Daniel Ellsburg- Whistleblower

Nick Kafejelis

The Victim

The people of the United States.

The Happening

The man's name was Daniel Ellsburg. He worked in the Pentagon when the second alleged attack on a U.S vessel in off the coast of Vietnam, which he found out to be falsified information that was spread to the public. Ellsburg, angered by President Johnson's increasing number troops deployed in Vietnam, travels to Vietnam to work in the American Saigon Embassy in order to work out a peace solution between South Vietnam and North Vietnam.

The Truth Exposed

Ellsburg then was given the task of conducting a report on what he titled to himself, "evidence of a quarter of a century of aggression, broken treaties, deceptions, stolen

elections, lies and murder" which were officially known as the Pentagon Papers, secret documents that explain the deception used by L.B.J to persuade the American public to put support behind the involvement of U.S troops. To go into more detail it explained the USS Maddox incident, which was when the U.S warship was allegedly attacked by North Viet Cong forces, was only a hoax where the Maddox fired rounds into the night claiming to be attacked. So in 1969, Ellsburg began to print out illegal copies of the government public censored Pentagon Papers and slipping small amounts from the text into the New York Times, which they then published into their paper. Soon after, the government blocked the Times from publishing the top secret information and when that was done, Ellsburg began feeding the information to different newspapers across the eastern seaboard, exploiting a very deceitful administration. L.B.J's and Nixon's Administrations,now on the brink of public humiliation, take the New York Times to court int the case known as New York Times Company v. The United States which ends in the victory of the Times to run the publication of the Papers without government censorship or interruption.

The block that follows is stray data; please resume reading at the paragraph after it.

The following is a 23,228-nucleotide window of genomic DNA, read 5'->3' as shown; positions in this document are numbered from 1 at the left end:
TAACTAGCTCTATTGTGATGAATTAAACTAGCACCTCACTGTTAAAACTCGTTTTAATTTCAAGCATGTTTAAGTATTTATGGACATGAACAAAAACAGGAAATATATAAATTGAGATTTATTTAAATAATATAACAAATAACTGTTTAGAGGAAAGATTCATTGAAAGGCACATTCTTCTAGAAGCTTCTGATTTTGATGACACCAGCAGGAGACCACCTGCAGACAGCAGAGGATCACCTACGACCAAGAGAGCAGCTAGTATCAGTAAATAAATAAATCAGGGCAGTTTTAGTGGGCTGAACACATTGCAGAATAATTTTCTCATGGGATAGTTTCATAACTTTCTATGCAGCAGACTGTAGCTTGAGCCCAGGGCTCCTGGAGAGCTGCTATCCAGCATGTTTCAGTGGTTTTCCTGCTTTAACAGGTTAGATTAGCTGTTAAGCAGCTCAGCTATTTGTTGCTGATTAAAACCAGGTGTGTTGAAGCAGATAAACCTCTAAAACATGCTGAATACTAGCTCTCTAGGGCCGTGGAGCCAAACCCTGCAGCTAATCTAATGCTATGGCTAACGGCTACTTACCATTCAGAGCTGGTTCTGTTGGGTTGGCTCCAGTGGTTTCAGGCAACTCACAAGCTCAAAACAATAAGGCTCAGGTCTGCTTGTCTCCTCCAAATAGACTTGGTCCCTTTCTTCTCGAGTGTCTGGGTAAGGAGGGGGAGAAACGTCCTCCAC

Life as a Whistleblower

Soon after Ellsburg released the papers in 1971, he was labeled as a traitor by the U.S government and at this point the Nixon Administration. Nixon decided it would be necessary to tap into Ellsburg's phone calls and 'bug' any place he resides. Nixon was afraid that Ellsburg contained the knowledge of NIxon's plans to use nuclear weapons and more troops in Vietnam so he conducted his use of CIA agents know as the 'Plumbers' to watch every move of Ellsburg. The same CIA agents would be eventually used in the Watergate scandal and that is where Ellsburg was saved. Since it was found out that Nixon was spying on the Democratic Convention, he resigned from office thus causing Ellsburg's accounts of high treason to be dropped marking an end to his government surveillance. Ellsburg's life went on as a normal citizens would, he was married and had several children. He wrote several books about his experiences with being a whistleblower. Ellsburg brought a new age of American skepticism. No longer was a president seen as a man of the people, but of the government. He exposed that presidents lie almost all the time to secure the mind of the people for his own political views. He gave the American public the power to question the government and finally realize the common man is the boss of his democratic government.

My Reaction

I saw Ellsburg as two people, a hero and a traitor. He gave the people the ability to see past the lies of politics and open their minds to skepticism so that a president does not seem as glorious as he is perceived, but a politically broken man that will resort to his own beliefs to attempt to benefit others. I saw him as a traitor because he stepped on the code of secrecy, he thought of himself and not the public and how they would react. He could have caused mass riots and national turmoil over what he exposed. Some people are not meant to hear such truth since they do not know what to do with it but erupt in violence. Maybe it was best left untold, but we will never know for sure.

Work Cited

"Daniel Ellsberg." Bio. A&E Television Networks, 2014. Web. 22 Dec. 2014.